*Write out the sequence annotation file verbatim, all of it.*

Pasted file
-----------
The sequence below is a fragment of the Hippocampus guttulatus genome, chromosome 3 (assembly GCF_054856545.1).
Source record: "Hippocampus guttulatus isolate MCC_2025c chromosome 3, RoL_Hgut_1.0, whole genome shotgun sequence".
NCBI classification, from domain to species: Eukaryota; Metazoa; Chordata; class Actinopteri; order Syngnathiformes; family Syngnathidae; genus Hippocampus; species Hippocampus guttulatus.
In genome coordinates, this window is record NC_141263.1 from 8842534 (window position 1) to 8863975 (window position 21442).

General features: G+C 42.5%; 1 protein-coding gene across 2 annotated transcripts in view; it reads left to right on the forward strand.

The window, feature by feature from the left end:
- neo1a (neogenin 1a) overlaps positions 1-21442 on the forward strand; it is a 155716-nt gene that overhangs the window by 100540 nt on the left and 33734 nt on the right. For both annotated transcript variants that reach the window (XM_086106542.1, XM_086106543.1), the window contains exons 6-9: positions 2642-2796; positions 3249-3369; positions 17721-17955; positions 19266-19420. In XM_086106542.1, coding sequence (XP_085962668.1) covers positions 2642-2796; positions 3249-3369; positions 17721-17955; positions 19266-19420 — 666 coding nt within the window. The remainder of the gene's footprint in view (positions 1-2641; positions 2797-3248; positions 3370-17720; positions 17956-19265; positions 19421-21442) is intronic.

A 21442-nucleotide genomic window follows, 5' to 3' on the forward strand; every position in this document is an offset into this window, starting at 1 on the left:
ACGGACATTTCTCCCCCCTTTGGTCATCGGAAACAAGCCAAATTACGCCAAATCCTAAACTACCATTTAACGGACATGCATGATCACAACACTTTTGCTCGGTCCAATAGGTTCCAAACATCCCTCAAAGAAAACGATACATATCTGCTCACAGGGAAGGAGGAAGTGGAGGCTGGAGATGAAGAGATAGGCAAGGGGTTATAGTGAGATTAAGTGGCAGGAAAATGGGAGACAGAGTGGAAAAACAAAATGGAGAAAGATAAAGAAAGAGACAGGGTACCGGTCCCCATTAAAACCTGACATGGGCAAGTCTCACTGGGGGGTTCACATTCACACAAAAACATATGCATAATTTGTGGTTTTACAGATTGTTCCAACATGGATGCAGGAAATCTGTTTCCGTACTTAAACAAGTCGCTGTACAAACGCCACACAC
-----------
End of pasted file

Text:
The sequence below is a fragment of the Hippocampus guttulatus genome, chromosome 3 (assembly GCF_054856545.1).
Source record: "Hippocampus guttulatus isolate MCC_2025c chromosome 3, RoL_Hgut_1.0, whole genome shotgun sequence".
NCBI classification, from domain to species: Eukaryota; Metazoa; Chordata; class Actinopteri; order Syngnathiformes; family Syngnathidae; genus Hippocampus; species Hippocampus guttulatus.
In genome coordinates, this window is record NC_141263.1 from 8842534 (window position 1) to 8863975 (window position 21442).

General features: G+C 42.5%; 1 protein-coding gene across 2 annotated transcripts in view; it reads left to right on the forward strand.

The window, feature by feature from the left end:
- neo1a (neogenin 1a) overlaps positions 1-21442 on the forward strand; it is a 155716-nt gene that overhangs the window by 100540 nt on the left and 33734 nt on the right. For both annotated transcript variants that reach the window (XM_086106542.1, XM_086106543.1), the window contains exons 6-9: positions 2642-2796; positions 3249-3369; positions 17721-17955; positions 19266-19420. In XM_086106542.1, coding sequence (XP_085962668.1) covers positions 2642-2796; positions 3249-3369; positions 17721-17955; positions 19266-19420 — 666 coding nt within the window. The remainder of the gene's footprint in view (positions 1-2641; positions 2797-3248; positions 3370-17720; positions 17956-19265; positions 19421-21442) is intronic.

A 21442-nucleotide genomic window follows, 5' to 3' on the forward strand; every position in this document is an offset into this window, starting at 1 on the left:
ACGGACATTTCTCCCCCCTTTGGTCATCGGAAACAAGCCAAATTACGCCAAATCCTAAACTACCATTTAACGGACATGCATGATCACAACACTTTTGCTCGGTCCAATAGGTTCCAAACATCCCTCAAAGAAAACGATACATATCTGCTCACAGGGAAGGAGGAAGTGGAGGCTGGAGATGAAGAGATAGGCAAGGGGTTATAGTGAGATTAAGTGGCAGGAAAATGGGAGACAGAGTGGAAAAACAAAATGGAGAAAGATAAAGAAAGAGACAGGGTACCGGTCCCCATTAAAACCTGACATGGGCAAGTCTCACTGGGGGGTTCACATTCACACAAAAACATATGCATAATTTGTGGTTTTACAGATTGTTCCAACATGGATGCAGGAAATCTGTTTCCGTACTTAAACAAGTCGCTGTACAAACGCCACACAC